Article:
Drunk with fatigue; deaf even to the hoots
Of tired, outstripped Five-Nines that dropped behind.

Gas! Gas! Quick, boys!—An ecstasy of fumbling,
Fitting the clumsy helmets just in time;
But someone still was yelling out and stumbling
And flound’ring like a man in fire or lime…
Dim, through the misty panes and thick green light,
As under a green sea, I saw him drowning.

In all my dreams, before my helpless sight,
He plunges at me, guttering, choking, drowning.

If in some smothering dreams you too could pace
Behind the wagon that we flung him in,
And watch the white eyes writhing in his face,
His hanging face, like a devil’s sick of sin;
If you could hear, at every jolt, the blood
Come gargling from the froth-corrupted lungs,
Obscene as cancer, bitter as the cud
Of vile, incurable sores on innocent tongues,—
My friend, you would not tell with such high zest
To children ardent for some desperate glory,
The old Lie: Dulce et decorum est
Pro patria mori.

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The WordPress Daily Prompt for November 10 asks, “Fill in the blank: ‘Life is too short to _____.’ Now, write a post telling us how you’ve come to that conclusion.”

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The Fall of the Berlin Wall

The demolition of the Berlin Wall started 25 years ago today, November 9, 1989. Nine days later, I turned 21, so every minute of my first 21 years except for a week was lived in the bipolar world of the Cold War.

Us versus them. It was served with our breakfast cereal, our school lunches, and the nightly news watched during dinner. The Cold War was a fact, a background noise, a tinnitus-like hum heard 24/7, sometimes from far away and sometimes next door. Its removal seemed to make us aware that it had always been there, how loud it was, and that it had been driving us all insane.

Since 1989, there have been many movies set in post-apocalyptic nightmare futures but by the mid 1980s our movies were starting to entertain the notion of depicting the apocalypse itself; in 1964, “Dr. Strangelove” ends with a sequence of images of mushroom clouds, which is shocking and direct—and very far away. On November 20, 1983, ABC television aired a made-for-TV movie called “The Day After” which graphically depicted the moment of apocalypse. In Kansas. (According to its Wikipedia entry, it remains the highest-rated made-for-TV movie in American television history.

A military build-up in East Germany leads to a standoff and diplomatic breakdown and both sides launch missiles. The movie does not dwell in the plausibility of the geopolitical story, though, since that really would not matter to innocent citizens on the ground; it shows the missiles exploding and the instantaneous and not so instantaneous deaths everyday people would experience. Conscientious history teachers sent their pupils home with requests that the students be allowed to watch in order to participate in discussions the next day; ABC announced at what minute the most horrifying scenes would begin (I seem to remember the broadcast was commercial-free).

My parents did not sign; I remain one of the few who did not see “The Day After.”

vilniusbBy 1989, it appeared that the end was beginning. In January of that year, I traveled to the USSR with a school group. We saw what it looks like when a country maintains borders not to keep people out but to keep its own citizens inside. In Vilnius, Lithuania, a truly beautiful city, an elderly woman approached us (our professor was Lithuanian, so he translated) and declared, “God bless Reagan!” In Kiev, Ukraine, something similar happened but the elderly woman did not need to be translated; she said it in English. In Leningrad, the same thing.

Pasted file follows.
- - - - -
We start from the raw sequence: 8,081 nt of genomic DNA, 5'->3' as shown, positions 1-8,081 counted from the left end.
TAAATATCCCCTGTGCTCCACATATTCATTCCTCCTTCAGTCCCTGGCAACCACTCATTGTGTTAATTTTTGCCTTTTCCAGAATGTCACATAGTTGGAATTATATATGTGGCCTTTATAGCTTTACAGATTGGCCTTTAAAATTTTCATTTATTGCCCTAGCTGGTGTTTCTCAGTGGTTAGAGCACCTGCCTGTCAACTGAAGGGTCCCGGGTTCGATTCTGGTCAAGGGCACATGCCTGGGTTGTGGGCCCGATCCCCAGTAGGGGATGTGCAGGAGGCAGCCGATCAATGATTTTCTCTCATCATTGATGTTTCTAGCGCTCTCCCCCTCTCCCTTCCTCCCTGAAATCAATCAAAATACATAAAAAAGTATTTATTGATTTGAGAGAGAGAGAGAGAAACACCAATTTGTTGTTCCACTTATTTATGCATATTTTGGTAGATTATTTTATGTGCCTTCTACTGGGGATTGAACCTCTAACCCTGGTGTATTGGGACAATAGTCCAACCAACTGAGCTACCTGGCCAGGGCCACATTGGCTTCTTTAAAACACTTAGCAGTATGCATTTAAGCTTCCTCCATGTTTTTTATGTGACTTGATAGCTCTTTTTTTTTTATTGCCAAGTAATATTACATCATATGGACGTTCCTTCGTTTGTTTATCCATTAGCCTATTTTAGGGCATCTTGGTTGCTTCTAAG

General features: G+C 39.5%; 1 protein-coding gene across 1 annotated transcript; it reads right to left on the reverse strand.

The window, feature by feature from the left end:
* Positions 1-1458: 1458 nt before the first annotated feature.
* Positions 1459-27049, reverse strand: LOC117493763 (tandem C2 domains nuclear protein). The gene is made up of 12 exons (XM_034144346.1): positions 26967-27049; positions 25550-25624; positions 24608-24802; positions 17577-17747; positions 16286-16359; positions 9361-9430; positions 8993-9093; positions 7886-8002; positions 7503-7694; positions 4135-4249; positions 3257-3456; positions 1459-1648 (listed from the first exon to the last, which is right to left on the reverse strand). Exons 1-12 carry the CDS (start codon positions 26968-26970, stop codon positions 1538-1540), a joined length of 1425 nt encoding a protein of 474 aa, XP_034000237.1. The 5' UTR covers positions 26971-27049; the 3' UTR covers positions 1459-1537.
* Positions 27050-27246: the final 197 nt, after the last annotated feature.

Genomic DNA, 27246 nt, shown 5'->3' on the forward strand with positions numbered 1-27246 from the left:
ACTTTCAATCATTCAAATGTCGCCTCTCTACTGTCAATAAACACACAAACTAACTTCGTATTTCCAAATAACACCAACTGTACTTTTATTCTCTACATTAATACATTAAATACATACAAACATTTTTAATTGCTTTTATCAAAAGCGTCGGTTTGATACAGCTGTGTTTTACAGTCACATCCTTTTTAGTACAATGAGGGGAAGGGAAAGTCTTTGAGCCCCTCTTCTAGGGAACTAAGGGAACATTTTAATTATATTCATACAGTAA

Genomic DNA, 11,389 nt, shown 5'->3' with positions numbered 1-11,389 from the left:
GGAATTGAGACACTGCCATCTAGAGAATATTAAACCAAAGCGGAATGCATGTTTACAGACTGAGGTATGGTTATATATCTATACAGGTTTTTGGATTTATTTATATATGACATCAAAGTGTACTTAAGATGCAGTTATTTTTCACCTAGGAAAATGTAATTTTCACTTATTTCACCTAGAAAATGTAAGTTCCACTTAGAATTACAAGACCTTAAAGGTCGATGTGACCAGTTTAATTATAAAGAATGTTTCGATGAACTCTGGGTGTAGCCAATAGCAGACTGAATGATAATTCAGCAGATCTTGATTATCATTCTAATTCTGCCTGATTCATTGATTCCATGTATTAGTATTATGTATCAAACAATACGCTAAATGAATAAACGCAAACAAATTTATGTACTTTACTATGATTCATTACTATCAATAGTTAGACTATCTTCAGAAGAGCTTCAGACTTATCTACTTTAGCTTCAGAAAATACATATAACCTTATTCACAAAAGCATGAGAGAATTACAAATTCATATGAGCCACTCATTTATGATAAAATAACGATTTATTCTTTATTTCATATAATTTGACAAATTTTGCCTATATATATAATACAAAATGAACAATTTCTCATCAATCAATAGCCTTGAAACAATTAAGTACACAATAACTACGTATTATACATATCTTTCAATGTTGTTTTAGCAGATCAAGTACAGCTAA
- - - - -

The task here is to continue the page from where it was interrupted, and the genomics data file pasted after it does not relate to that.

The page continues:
(I happen to be a liberal, a Democrat usually, and this love for Ronald freaking Reagan was not winning any points with me. But even I understood what was happening. I just wanted some love for Michael Dukakis, who had recently lost to Reagan’s vice-president, George Bush, in November.) Even I understood what was happening. Asked why the people we were meeting, both those speaking freely and the minders who could not speak freely, were not praising Gorbachev and perestroika, our professor spoke metaphorically: “When a jailer removes a prisoner’s head from a bucket of water, the prisoner is not going to thank the jailer for his kindness.” Maybe it wasn’t all that metaphoric.

I do not know if we were more or less closely watched than other groups usually were during our two-week visit, but no attempt was made to conceal watching us. The professor and I were given a personal last-moment tour of the inner workings of an interrogation room on our way out of the country.

From November 9, 1989, until Christmas 1991, when the USSR declared itself closed for business, the Cold War came to a sputtering conclusion. One side won or at least declared victory. It began with an exclamation point, the crowds atop the Berlin Wall, and many revolutions in many countries unfolded over those two years before the final chapter was written. For generations before, from the late 1940s on, the Cold War was the defining fact of life for citizens in dozens of countries on the two declared sides.

For people 40 years old and older, we grew up in an era in which the end of the world was a legitimate conversation topic. The images of the happiest people on earth breaking through that terrible wall 25 years ago today are a reminder of “The Day Before,” a period when “The Day After” of our cultural imagining was unspeakable horror.

Ever since, both sides have been working hard to replicate that bipolar worldview, that us versus them mentality. It makes for an easier foreign policy, which sometimes makes for an easier domestic policy. Looking at the 25-year-old images is like getting a message from a stranger letting us know that it is still all over, but we do not know who the caller is or what is still all over.